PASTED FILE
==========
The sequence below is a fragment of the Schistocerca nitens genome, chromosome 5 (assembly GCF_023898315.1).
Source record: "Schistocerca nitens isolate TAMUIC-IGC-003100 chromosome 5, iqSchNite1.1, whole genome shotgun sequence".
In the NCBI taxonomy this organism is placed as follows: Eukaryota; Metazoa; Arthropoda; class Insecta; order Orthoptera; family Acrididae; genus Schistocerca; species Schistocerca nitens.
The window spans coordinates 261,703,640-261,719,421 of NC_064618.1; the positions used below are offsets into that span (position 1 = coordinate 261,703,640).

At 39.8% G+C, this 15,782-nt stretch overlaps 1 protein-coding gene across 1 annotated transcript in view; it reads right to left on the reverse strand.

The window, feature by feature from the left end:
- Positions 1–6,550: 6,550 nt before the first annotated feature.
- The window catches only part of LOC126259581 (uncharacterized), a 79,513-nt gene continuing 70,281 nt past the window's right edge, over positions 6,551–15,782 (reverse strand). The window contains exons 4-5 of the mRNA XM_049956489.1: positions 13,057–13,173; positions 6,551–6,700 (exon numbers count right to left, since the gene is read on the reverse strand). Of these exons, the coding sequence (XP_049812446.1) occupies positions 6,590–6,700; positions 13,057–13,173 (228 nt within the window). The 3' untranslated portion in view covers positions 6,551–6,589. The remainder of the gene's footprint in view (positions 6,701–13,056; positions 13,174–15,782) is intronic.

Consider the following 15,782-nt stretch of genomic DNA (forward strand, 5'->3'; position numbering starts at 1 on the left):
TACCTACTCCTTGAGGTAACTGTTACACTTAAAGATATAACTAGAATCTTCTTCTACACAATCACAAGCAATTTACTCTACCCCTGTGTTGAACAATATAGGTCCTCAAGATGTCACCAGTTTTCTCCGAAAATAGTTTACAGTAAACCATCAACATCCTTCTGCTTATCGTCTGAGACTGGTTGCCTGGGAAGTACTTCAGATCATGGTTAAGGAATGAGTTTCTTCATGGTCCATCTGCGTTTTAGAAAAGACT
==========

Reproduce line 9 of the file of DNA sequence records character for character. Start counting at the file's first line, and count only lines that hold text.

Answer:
Consider the following 15,782-nt stretch of genomic DNA (forward strand, 5'->3'; position numbering starts at 1 on the left):